From the upper West Bank, down past Ramallah and the ancient holy cities of Jerusalem and Bethlehem on each side, the wall extends hundreds of miles south. All along Israel’s disputed eastern border, checkpoints, road blocks, wire fences and 26 foot high concrete blocks shut out a population of close to 3 million Palestinians.
But there’s life behind the wall. In the partially-recognized State of Palestine, young entrepreneurs are turning to technology and the internet as a way to bypass Israeli-imposed restrictions on movement and trade. A burgeoning tech start-up scene is giving Palestinians hope. And MBAs are at its center.
“We see an opportunity in web and mobile,” says Ambar Amleh, an MBA graduate from Arizona State University’s Thunderbird management school and COO of the Ibtikar Fund, a tech-focused, Ramallah-based VC fund supporting early-stage start-ups in Palestine.
“We’re looking for companies that are scalable, if not globally, then at least regionally,” she says.
While trade restrictions suffocate much of the Palestinian private sector, the internet offers start-ups opportunities for large-scale growth. According to Internet World Stats, over 50% of the world’s Arabic-speaking population use the internet. Yet only 3% of the internet’s content is in Arabic.
Ibtikar launches later this month but already provides funding to a number of accelerator-stage and more developed tech start-ups.
One entrepreneur looking for funding is Laila Akel, co-founder of RedCrow Intelligence; a big data start-up analyzing security threats for businesses in the MENA region.While the future in Palestine is always uncertain, Laila is confident that its start-up scene will continue to grow: “It’s not satisfying enough to work in the private sector,” she says. “It’s extremely confining and there’s not enough jobs.”
Stifled by Israeli restrictions, the Palestinian private sector struggles to keep up with the demand for jobs. In the West Bank, the World Bank records the unemployment rate at roughly 23%. In Gaza, 43%.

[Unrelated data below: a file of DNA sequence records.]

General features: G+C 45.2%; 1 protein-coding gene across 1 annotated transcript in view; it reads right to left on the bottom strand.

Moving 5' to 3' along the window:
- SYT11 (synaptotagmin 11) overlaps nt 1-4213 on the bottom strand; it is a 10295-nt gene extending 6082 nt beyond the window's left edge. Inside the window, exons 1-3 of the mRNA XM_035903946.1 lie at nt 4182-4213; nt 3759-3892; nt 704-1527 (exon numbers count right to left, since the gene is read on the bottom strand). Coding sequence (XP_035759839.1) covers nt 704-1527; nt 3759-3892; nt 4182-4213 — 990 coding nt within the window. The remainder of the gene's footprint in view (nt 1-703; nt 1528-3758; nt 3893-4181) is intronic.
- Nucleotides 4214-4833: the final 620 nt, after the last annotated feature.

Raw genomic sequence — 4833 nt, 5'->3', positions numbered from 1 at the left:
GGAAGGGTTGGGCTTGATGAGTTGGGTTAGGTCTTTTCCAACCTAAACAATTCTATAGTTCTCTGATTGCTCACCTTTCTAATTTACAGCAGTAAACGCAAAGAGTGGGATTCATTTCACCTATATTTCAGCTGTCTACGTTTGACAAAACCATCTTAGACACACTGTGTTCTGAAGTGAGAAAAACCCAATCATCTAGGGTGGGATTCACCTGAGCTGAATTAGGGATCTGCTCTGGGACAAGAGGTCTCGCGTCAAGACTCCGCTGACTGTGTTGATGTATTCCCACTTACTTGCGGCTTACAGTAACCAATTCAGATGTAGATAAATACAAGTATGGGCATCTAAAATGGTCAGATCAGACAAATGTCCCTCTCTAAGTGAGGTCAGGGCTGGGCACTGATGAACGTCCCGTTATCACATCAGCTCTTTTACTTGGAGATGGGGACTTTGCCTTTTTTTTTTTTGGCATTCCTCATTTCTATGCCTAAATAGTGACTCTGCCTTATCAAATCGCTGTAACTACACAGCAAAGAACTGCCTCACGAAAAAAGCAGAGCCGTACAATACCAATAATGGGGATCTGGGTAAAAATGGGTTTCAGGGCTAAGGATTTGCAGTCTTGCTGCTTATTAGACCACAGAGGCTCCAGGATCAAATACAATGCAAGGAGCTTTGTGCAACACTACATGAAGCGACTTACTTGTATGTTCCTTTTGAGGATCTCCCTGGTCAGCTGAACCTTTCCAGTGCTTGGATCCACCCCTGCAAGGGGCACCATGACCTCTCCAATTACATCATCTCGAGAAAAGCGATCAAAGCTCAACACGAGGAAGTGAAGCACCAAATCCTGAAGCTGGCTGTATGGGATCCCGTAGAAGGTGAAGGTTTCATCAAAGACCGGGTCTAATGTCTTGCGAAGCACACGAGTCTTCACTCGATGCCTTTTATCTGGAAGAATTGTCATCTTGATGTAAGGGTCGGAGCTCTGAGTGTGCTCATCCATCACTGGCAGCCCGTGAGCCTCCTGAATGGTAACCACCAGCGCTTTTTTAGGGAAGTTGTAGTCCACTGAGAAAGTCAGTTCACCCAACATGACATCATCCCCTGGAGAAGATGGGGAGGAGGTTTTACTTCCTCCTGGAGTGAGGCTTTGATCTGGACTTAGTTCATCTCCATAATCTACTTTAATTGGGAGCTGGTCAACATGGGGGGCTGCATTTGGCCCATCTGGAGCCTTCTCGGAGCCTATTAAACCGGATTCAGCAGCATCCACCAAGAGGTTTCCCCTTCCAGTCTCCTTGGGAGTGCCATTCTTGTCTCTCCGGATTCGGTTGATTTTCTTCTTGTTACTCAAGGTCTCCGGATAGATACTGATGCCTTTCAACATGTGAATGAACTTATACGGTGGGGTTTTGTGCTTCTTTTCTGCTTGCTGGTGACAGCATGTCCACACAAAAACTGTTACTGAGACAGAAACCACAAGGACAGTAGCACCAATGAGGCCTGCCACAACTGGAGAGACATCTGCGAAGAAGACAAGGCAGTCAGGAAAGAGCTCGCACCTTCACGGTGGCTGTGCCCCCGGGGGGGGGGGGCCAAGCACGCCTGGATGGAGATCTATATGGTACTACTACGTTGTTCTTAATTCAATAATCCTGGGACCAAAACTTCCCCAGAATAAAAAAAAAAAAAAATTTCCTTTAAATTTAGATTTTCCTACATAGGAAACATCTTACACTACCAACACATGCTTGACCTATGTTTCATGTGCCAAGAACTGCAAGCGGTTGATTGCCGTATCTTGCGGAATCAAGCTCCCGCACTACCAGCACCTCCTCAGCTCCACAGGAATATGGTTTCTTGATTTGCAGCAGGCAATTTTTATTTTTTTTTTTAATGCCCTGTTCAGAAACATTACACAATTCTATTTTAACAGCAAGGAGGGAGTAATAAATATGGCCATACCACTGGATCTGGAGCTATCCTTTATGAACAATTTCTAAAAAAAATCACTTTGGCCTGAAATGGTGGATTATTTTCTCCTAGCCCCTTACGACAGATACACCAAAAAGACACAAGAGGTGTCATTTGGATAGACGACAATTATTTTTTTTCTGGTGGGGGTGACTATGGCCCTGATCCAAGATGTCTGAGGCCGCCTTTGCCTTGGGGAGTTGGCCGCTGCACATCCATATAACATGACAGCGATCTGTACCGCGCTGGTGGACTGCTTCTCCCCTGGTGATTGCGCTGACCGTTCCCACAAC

“Palestinians are turning to entrepreneurship because there are no other options,” explains Ambar. “Of course, the situation is frustrating, but they find a way around it,” she says.
Nowhere is this more true than in Gaza. Blockaded on all sides by the Israeli authorities, Gazans are isolated from their fellow Palestinians in the West Bank, and the wider world. Yet behind the blockade, a nascent tech start-up scene is in steady development, with Gaza Sky Geeks – Gaza’s first start-up accelerator – at its center.
Founded in 2011, the Google-backed Mercy Corps project provides Gaza’s entrepreneurs with an incubator and co-working space as well as mentorship and connections to external influencers, all in an effort to promote tech-enabled entrepreneurship as a way for the Gazan economy to grow. Its start-ups include an online platform connecting psychotherapists with their clients, a female-focused health and fitness app and the Gazan Airbnb for office space.
“The level of resiliency and drive that you see here is pretty unique,” says Ryan Sturgill, the American CEO of Gaza Sky Geeks and an MBA graduate from MIT Sloan. “People are taking their lives into their own hands, rather than dealing with the lot that was given to them,” he says.